Fedora moves fast, and the latest versions of things are not always compatible with previous versions. It is difficult enough to keep your own programs up to date, but sometimes you need to use a piece of software which doesn't work any more due to the rapid changes in compilers and system libraries. Here are some tips and workarounds.
The default compiler is now GCC 5.1 (4.9 in Fedora 21). However, Gcc 3.4 is still available (on request, NOT by default) through the commands gcc34 and g++34. However, those packages will not be maintained forever, so it may be time to figure out why you or your code thinks these older versions are needed. Besides, it will not be possible to link code compiled with gcc34 to libraries compiled with gcc 4.x, so if your program requires external libraries, you should use the current compiler version.
If you want the old compiler to use g77 (Fortran 77) instead of gfortran (Fortran 90/95), you may be better off using gfortran, with some compatibility options, if required. Mostly, use
-std=legacy to suppress warnings about obsolete code. In special cases, other options may be required, but the internet is full of descriptions on how to proceed.
Various other versions of GCC are also available using environment modules. See
module avail for a listing.
The current C library (Glibc >= 2.5) is quite good in detecting illegal operations from a program, such as buffer overflows, freeing a bit of allocated memory twice, corrupted pointer lists etc. It will then abort the program with a message starting with glibc detected: followed by an explanation of the problem. Usually, this is a good thing. The alternative would be to let the program go on with whatever it was attempting to do, in an uncontrolled way, perhaps resulting in a system crash, data corruption or security hole. However, if you cannot fix the problem in the program, you may want to switch the problem detection off. Glibc's malloc() function call can be controlled using the environment variable MALLOC_CHECK_ . A value of 0 means: no check, so you get the old (and unpredictable) behaviour back. A value of 1 just prints warnings but doesn't prevent the program from running, and 2 gets you back to the current default behaviour to print the error message and abort.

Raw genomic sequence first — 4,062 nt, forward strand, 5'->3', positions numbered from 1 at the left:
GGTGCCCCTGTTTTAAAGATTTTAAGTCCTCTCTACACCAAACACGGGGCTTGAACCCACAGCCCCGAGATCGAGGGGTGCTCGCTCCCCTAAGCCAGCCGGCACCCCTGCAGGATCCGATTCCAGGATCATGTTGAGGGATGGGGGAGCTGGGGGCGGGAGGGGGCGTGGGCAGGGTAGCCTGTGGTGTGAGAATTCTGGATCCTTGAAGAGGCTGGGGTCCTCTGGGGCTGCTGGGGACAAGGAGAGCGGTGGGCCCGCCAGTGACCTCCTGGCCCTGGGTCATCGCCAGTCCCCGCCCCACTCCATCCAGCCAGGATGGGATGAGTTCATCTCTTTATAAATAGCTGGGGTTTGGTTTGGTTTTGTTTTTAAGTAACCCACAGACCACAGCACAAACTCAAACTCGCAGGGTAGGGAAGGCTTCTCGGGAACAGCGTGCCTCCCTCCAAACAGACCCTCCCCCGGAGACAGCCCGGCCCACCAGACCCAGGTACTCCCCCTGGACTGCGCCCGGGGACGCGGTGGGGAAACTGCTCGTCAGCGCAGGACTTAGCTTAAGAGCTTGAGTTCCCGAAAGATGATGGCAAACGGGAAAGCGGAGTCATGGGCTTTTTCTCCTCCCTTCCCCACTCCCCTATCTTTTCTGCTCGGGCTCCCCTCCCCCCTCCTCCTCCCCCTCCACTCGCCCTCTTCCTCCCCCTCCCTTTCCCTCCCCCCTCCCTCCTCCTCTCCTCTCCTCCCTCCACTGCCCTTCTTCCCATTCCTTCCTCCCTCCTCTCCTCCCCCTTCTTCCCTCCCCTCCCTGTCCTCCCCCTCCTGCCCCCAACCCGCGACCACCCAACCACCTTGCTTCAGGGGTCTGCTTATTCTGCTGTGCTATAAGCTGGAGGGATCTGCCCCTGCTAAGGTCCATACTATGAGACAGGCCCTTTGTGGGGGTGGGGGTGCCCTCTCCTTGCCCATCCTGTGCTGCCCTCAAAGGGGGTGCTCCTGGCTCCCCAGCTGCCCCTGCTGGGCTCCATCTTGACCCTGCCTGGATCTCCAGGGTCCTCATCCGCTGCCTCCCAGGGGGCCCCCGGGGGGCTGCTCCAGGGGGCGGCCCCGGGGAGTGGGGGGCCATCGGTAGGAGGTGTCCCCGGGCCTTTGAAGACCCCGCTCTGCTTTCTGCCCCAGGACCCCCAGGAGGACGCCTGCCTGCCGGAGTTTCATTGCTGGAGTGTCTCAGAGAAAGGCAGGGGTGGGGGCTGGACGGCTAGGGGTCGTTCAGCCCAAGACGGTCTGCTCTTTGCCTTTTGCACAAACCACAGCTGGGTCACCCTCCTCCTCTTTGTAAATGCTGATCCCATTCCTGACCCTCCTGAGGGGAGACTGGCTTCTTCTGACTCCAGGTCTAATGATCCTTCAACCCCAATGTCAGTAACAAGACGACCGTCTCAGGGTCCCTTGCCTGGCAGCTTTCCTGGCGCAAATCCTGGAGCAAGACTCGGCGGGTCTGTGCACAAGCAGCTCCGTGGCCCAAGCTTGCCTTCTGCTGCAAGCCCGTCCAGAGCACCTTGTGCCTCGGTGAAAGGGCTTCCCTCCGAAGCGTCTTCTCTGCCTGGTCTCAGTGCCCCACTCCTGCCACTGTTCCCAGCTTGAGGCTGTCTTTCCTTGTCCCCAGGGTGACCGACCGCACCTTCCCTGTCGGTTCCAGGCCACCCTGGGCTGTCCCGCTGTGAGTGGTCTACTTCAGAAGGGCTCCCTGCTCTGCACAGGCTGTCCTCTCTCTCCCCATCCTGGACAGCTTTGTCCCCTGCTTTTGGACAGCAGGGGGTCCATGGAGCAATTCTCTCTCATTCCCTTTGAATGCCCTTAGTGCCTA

Let's rephrase this to make the point clear: the glibc detected: message is not the problem, and MALLOC_CHECK_=0 is not the solution, it is just a workaround to bypass a check in the C library. The real solution is to debug your code and to make sure it doesn't cause the error that glibc detected!
See man malloc for more details.
Some bits of behaviour of the Linux system have changed over the last couple of years. Where possible, the program setarch can be used to select a different “architecture” for the execution of the program. Syntax:
setarch i686 [setarch-option] [program with program options]
The option you probably need most is -L to switch to another method of virtual memory allocation. E.g. iraf seems to need this (and it is thus included in our iraf startup scripts, but you may have to make such a setting yourself when you install iraf on your laptop, or if you call iraf tasks from outside of iraf). See man setarch for more details.